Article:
So began the match, and in both games I lacked a Wrath of God and he got way too many Tarmogoyfs for me to handle. Simple enough. I felt a little disappointed that I was now X-2 and most likely out of contention, though I was happy to hear that my friend Arun was undefeated with Birthing Pod/Melira Combo, and Jeph Foster was still alive with CounterCat.

Round 5: Affinity

My opponent didn’t speak very good English, so I did my best to speak what Spanish I knew to create small talk, but the communication barrier was a little bit tough, especially when it came to numbers. In game 1, she had an 11 power Ornithopter on turn 3, and nothing in my hand could stop her.

Game two, her turn one was as follows:
Darksteel Citadel, Ornithopter, Memnite, Memnite, Frogmite, Frogmite, Myr Enforcer.

I took 8 on turn two, and then landed a Ghostly Prison. She was unable to do anything, including draw a mana source, and even after she finally drew a Mox Opal, I had enough of an advantage to shut her down, and had already drawn a second Ghostly Prison.

Game 3 saw my turn 3 Ghostly Prison meet a freshly sideboarded Mana Leak, but her hand was relatively slow. Elspeth, Knight-Errant hit the board post-Wrath of God, and continued to give my Mutavault flying and +3/+3 while she kept attacking it to keep it off ultimate. Than Gideon Jura happened. I made some questionable plays with Gideon Jura, as I was stumbling on how exactly to deal with her Arcbound Ravager plus 11 artifacts, but I felt I played decently well. Together, Gideon and Elspeth locked her out until her life total hit 0.

One thing I’m unsure about is whether or not I like Spell Pierce in this matchup. I chose to side it out, but that may be wrong. What do you think?

Round 6 – Affinity

My opponent was actually playing Tempered Steel, as he couldn’t find Arcbound Ravagers in time for the tournament. In game 1, he hit no white sources and all 4 Inkmoth Nexus. Squadron Hawk slowly grinded his creatures out, and a ~turn 15 Sun Titan closed out the game when he realized he had no outs to a never ending stream of Squadron Hawks. There were only 20 minutes left on the clock, so we had to hurry up the second game.

In game 2, I hit Ghostly Prison which slowed him down enough to let me draw both of my Wrath of God’s and my Sword of Feast and Famine.

Round 7: CounterCat

He flashed me a Wild Nacatl, but since I was out of contention (I had the worst breakers of the X-2’s) I decided to use this match as testing, and not mulligan like I knew what he was playing. Even though this was my last match, I don’t remember a lot of the details. Game 1 he crushed me with multiple Tribal Flames after I stopped his onslaught. Game 2, I landed a Ghostly Prison and he was stuck on two lands. This plus Squadron Hawk to chump block slowed him down enough to let me run away with the game. Game 3 began with 9 minutes on the clock, and I was sure a draw would be forth-coming, but a Ghostly Prison slowed him down, and then multiple Squadron Hawks pecked away, until one finally picked up a Sword of Feast and Famine and an Elspeth, Knight-Errant hit the board.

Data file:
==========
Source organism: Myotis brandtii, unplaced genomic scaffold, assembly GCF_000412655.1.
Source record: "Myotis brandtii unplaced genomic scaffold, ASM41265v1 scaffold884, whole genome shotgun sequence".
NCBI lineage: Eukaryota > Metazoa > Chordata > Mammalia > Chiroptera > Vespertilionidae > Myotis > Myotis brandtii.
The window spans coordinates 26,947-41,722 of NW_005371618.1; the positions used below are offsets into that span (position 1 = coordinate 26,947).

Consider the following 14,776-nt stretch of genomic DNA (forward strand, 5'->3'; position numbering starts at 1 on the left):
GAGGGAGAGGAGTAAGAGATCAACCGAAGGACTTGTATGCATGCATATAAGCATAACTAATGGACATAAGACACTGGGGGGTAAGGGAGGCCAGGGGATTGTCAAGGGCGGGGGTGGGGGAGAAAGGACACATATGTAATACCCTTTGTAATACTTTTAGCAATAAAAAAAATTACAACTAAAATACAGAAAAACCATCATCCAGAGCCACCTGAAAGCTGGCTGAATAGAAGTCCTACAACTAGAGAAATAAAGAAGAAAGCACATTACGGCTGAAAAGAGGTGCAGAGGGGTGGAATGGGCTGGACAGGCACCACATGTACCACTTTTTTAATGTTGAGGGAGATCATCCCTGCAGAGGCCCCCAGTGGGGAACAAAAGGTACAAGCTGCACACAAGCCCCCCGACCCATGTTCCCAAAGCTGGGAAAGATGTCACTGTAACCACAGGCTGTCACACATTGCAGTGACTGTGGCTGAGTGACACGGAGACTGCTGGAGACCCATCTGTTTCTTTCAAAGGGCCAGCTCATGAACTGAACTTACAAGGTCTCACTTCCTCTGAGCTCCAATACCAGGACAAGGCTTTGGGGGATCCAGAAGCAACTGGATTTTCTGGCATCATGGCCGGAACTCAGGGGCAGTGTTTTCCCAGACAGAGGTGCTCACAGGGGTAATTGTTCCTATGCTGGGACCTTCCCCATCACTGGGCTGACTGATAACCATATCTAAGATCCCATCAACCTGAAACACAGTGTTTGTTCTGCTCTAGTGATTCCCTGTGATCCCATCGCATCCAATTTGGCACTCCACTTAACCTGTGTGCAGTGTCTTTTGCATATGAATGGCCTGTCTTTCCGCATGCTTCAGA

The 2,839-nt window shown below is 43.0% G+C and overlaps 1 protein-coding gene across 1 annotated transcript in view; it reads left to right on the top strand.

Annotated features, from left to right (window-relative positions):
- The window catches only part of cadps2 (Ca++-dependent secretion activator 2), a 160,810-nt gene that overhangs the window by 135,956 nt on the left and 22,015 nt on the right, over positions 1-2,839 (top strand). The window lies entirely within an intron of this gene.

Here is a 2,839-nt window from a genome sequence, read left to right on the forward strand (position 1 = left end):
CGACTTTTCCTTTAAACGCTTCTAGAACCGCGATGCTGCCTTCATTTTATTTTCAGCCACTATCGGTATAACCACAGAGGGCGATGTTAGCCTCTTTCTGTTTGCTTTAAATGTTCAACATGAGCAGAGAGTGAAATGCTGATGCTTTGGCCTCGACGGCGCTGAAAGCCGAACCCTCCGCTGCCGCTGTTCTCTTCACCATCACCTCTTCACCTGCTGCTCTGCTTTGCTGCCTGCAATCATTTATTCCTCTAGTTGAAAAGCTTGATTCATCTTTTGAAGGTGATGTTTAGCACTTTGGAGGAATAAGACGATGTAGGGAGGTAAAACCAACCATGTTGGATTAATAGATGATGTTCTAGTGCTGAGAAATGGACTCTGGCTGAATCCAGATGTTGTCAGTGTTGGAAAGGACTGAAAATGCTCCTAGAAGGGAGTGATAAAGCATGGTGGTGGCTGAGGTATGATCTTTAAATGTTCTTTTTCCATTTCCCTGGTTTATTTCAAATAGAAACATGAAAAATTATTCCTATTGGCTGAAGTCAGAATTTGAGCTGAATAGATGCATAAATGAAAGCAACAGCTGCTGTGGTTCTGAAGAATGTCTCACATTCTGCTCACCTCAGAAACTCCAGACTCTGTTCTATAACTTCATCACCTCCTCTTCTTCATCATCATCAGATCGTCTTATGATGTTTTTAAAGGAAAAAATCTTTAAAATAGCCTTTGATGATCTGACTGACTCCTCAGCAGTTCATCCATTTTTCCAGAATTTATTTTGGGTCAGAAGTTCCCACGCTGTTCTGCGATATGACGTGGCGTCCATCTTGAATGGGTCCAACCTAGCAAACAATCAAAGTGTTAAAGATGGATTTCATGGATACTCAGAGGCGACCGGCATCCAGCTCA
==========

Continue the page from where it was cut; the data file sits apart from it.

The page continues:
I ended 5-2, good enough for a measly 13th place, but I was very impressed with the deck. My friend Arun remained undefeated until losing in top 8, and Jeph made top 8 as well, though I forget exactly where he ended. Ghostly Prison, Gideon Jura, and Snapcaster Mage were all very amazing throughout the course of the day, and Dismember was very bad. I never wanted to cast it, at risk of just dying afterward. I’m not sure exactly how I want to change the list, though I know I will definitely be working on it in the near-future. One card I’m not sure about is Cryptic Command. The inner net-decker in me wants to play it since everyone says it’s good, but it feels somewhat underwhelming. Throughout the tournament, I never wanted to hold up 4 mana at a time, and it was really only easy to do with a Sword of Feast and Famine. I’ll be testing with and without it, and I might even settle with it just as a 1 or 2 of. One other card I’m considering is Remand. It seems relatively sweet with Vendilion Clique and Sword of Feast and Famine. Once again, what do you guys think?

Thanks for reading! I hope you enjoyed this installment of Counting the Storm. Modern Season is just around the corner, are you ready?

AJ Kerrigan

@AJKerrigan55 on twitter